Given the competition from Game 3 of the Giants-Tigers World Series, it's doubtful that the entire Fillmore showed up to Karim Mayfield's long-anticipated HBO bout with Riverside boxer Mauricio Herrera. But there were enough San Franciscans gathered around the ring in Verona, New York, to commandeer the ambiance, if not the action.
The omnipresent bellow of "Hard Hitta" -- Mayfield's nickname -- made for incongruous background music, as three commentators strained to deliver point-by-point analysis. If Mayfield's fans thought that sheer enthusiasm might propel the San Francisco slugger to a victory, they weren't disappointed. Mayfield successfully defended his junior welterweight title against challenger Herrera, out-pointing his rival by unanimous decision.
It was a nailbiter by all measures. The fight was a long time coming, originally scheduled for ESPN Friday Night Fights on August 17 at Kezar Pavilion, but postponed because both boxers came down with injuries. The rematch couldn't happen on Mayfield's home turf, but it did allow for a much bigger purse of more than $50,000.
That, and the presence of HBO's cameras, made this bout well worth the wait for anyone who had watched Mayfield get shafted by the boxing world's two-tiered class system.
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Since it's completely beholden to Pay-Per-View TV contracts, the sport
rewards a small group of celebrities, but relegates most up-and-coming
fighters to the periphery. In last year's SF Weekly cover profile of
Mayfield, Joe Eskenazi pegged his highest earnings at $11,000 a fight.
Mayfield arrived at New York's Turning Stone Resort Casino buoyed by fan
adoration and an entourage at least four deep, but the deck wasn't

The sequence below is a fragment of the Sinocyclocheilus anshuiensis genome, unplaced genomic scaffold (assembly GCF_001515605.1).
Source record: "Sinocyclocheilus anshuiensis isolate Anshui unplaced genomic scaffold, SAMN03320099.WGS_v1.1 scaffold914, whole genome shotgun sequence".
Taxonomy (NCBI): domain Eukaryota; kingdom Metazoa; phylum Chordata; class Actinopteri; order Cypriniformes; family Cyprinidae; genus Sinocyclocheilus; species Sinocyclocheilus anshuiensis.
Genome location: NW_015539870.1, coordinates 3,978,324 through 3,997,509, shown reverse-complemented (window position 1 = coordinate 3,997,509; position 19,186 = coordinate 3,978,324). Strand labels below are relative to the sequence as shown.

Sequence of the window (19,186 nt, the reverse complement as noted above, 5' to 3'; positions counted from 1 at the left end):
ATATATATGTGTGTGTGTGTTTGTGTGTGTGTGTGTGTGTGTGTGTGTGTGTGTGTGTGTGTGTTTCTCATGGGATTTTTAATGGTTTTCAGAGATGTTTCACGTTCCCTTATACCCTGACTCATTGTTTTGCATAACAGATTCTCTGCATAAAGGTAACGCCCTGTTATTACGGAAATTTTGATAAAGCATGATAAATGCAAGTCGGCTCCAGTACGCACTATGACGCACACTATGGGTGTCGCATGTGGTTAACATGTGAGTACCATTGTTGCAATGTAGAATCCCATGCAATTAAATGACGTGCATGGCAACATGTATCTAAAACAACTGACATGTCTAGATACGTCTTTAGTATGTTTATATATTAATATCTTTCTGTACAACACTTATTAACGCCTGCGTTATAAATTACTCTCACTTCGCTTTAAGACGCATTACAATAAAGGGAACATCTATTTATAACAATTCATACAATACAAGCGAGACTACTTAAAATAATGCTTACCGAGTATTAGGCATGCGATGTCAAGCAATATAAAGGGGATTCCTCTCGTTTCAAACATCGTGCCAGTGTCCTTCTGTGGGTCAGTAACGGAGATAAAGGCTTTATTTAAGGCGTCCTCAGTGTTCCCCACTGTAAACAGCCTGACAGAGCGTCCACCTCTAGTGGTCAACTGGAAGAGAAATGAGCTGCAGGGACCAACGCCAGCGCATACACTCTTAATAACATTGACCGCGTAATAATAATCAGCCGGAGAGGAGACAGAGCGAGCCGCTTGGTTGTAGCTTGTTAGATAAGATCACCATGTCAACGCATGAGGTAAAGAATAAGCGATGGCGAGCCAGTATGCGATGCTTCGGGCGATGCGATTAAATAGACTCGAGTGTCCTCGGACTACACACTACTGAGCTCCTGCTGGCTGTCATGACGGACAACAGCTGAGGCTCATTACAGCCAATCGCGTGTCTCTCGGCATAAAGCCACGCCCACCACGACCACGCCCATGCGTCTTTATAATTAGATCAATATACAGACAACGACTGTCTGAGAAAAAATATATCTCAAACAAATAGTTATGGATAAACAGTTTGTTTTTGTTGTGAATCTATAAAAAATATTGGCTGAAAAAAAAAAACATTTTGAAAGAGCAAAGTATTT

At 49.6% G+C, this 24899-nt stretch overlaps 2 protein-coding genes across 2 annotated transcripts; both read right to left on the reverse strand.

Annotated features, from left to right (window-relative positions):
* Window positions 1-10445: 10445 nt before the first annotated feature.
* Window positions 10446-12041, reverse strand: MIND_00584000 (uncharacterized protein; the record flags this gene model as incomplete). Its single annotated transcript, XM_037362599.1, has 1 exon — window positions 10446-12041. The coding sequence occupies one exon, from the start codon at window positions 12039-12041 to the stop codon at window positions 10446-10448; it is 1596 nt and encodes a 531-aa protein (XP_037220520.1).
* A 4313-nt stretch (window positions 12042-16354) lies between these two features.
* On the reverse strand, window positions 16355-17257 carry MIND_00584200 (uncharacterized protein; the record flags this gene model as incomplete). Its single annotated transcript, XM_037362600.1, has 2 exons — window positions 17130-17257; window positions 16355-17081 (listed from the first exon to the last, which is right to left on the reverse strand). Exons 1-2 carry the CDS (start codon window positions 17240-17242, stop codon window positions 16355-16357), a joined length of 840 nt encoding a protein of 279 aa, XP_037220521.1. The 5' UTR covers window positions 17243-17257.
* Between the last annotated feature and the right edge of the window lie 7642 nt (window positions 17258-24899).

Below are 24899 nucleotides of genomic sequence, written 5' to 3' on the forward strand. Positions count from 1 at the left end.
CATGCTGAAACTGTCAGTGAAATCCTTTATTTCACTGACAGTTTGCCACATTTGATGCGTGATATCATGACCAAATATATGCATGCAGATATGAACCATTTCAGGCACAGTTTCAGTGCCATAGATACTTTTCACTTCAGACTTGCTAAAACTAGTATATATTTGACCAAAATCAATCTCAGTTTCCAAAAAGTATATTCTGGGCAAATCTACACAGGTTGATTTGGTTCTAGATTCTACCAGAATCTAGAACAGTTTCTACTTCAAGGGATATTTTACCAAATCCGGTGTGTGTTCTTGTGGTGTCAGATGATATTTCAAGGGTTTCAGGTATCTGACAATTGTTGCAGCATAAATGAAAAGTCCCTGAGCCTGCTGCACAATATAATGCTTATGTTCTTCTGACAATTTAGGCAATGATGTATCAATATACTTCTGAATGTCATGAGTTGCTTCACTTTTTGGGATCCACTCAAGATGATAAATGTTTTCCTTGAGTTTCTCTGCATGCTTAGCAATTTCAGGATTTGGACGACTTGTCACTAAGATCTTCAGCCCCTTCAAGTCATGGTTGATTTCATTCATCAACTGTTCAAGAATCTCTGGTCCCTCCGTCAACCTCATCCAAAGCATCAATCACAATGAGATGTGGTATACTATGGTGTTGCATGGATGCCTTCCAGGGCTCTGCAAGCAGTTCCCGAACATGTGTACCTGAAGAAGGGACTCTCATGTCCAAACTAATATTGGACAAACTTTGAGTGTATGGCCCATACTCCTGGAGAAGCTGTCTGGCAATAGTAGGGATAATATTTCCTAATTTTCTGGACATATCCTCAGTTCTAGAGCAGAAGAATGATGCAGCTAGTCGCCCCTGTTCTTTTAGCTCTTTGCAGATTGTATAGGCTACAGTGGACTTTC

necessarily stacked in his favor.
Herrera, a former plumber and self-taught fighter with a wan scowl that
belies his prowess -- he snagged the USBA Lightweight title before moving
up to the light welterweight class -- looked a bit more at ease
than the anxious Mayfield at the beginning of their 10-round match.
When Mayfield's trainer Virgil Hunter assured the Fillmore-bred slugger he'd come out ahead after round one, it seemed like wishful thinking.
Herrera put up a stout defense in the next two rounds, deflecting many
of Mayfield's hard overhand rights.
But in the second half of the bout, Mayfield took control, delivering
powerful right-hand hooks that cut across Herrera's jaw with a
conspicuously painful impact. By the end of the fourth round, the
challenger's face looked raw and swollen. Mayfield, who played football
in high school and has the build of a tailback, seemed composed.
In the end, he won handily, moving his record to 17-0-1. The judge's
consensus: He's a born athlete with a powerful overhand and a
less-than-perfect delivery. If Mayfield can learn to match each right
hook with a left uppercut, then he'll prevail in every match.
On that note, there's hope. The fact that Hunter has taken over
Mayfield's corner bodes well for the Fillmore pugilist. Hunter is the
powerhouse behind Oakland-born Super Middleweight champ Andre Ward, and
former Light Welterweight champ Amir Iqbal Khan. He clearly sees
something in Mayfield, which means the rest of us should keep an eye